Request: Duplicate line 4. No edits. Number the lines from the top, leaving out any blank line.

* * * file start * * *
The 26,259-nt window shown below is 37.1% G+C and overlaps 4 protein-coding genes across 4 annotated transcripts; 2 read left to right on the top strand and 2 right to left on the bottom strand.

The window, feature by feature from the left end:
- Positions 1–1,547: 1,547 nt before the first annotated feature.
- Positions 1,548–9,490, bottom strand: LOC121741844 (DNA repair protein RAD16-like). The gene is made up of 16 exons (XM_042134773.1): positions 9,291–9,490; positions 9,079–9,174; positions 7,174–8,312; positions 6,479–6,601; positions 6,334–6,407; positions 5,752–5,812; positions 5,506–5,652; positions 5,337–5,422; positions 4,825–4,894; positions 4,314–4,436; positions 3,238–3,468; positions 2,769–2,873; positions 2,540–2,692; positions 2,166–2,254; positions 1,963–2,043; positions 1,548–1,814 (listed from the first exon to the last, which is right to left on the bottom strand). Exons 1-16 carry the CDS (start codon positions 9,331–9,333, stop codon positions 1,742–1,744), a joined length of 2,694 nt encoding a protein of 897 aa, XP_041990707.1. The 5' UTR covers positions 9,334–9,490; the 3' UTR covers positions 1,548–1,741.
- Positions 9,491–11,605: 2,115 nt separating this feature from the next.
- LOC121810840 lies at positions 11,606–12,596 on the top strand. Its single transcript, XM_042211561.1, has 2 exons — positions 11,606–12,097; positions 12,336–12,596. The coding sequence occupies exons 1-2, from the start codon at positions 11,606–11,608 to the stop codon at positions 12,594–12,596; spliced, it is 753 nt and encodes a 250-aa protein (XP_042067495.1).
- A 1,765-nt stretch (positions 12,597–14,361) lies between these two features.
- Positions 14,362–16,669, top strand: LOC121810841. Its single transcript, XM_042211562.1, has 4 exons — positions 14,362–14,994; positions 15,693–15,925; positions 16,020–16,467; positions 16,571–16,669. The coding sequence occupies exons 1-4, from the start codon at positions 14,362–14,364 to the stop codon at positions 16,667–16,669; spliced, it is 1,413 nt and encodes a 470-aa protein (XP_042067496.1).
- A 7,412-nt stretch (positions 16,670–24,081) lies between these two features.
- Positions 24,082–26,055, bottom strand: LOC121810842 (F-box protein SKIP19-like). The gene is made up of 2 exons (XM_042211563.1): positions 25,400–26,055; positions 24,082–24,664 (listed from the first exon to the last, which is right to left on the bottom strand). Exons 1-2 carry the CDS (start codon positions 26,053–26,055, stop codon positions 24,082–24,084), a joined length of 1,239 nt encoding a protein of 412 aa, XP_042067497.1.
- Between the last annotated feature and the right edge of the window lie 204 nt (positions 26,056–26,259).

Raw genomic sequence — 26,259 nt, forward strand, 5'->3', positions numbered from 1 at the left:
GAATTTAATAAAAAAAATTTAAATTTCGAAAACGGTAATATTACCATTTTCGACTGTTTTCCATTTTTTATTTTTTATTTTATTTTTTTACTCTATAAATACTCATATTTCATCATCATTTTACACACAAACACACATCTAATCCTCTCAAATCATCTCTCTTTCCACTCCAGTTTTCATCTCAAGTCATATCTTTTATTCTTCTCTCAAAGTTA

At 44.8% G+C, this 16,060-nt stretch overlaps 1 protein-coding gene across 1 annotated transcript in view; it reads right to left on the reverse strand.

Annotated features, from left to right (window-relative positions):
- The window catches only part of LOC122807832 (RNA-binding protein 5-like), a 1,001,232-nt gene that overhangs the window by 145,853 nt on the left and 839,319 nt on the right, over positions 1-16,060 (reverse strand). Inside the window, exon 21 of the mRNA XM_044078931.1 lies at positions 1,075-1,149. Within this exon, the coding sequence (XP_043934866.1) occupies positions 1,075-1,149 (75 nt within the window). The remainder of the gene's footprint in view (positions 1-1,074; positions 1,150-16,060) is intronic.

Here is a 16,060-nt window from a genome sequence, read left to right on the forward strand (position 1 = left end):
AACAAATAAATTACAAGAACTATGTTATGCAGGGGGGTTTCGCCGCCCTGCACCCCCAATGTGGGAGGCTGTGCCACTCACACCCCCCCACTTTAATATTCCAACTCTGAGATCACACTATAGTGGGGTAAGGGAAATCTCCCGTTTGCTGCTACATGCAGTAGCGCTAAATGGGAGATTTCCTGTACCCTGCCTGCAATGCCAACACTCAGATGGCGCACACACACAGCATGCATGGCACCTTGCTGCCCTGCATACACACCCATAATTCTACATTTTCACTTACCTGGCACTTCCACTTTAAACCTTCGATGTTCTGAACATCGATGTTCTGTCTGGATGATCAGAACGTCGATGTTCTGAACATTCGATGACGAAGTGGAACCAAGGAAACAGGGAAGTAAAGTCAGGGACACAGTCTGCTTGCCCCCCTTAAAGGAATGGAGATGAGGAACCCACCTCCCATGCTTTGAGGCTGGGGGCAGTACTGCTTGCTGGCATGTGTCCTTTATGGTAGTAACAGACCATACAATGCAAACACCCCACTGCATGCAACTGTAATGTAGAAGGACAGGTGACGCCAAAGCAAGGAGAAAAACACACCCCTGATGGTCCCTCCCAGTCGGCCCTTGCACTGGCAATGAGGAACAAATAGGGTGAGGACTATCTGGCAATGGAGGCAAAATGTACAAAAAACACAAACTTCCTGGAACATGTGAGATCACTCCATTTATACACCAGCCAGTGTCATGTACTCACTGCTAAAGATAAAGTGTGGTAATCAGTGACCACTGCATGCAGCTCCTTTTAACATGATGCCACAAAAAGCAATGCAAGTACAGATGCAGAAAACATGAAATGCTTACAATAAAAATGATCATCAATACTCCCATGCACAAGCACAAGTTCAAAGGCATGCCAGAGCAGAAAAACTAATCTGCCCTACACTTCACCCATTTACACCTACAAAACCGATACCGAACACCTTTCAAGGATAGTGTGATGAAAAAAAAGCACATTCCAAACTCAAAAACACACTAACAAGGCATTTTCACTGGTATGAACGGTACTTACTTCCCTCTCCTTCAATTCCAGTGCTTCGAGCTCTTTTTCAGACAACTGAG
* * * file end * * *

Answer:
- Positions 1,548–9,490, bottom strand: LOC121741844 (DNA repair protein RAD16-like). The gene is made up of 16 exons (XM_042134773.1): positions 9,291–9,490; positions 9,079–9,174; positions 7,174–8,312; positions 6,479–6,601; positions 6,334–6,407; positions 5,752–5,812; positions 5,506–5,652; positions 5,337–5,422; positions 4,825–4,894; positions 4,314–4,436; positions 3,238–3,468; positions 2,769–2,873; positions 2,540–2,692; positions 2,166–2,254; positions 1,963–2,043; positions 1,548–1,814 (listed from the first exon to the last, which is right to left on the bottom strand). Exons 1-16 carry the CDS (start codon positions 9,331–9,333, stop codon positions 1,742–1,744), a joined length of 2,694 nt encoding a protein of 897 aa, XP_041990707.1. The 5' UTR covers positions 9,334–9,490; the 3' UTR covers positions 1,548–1,741.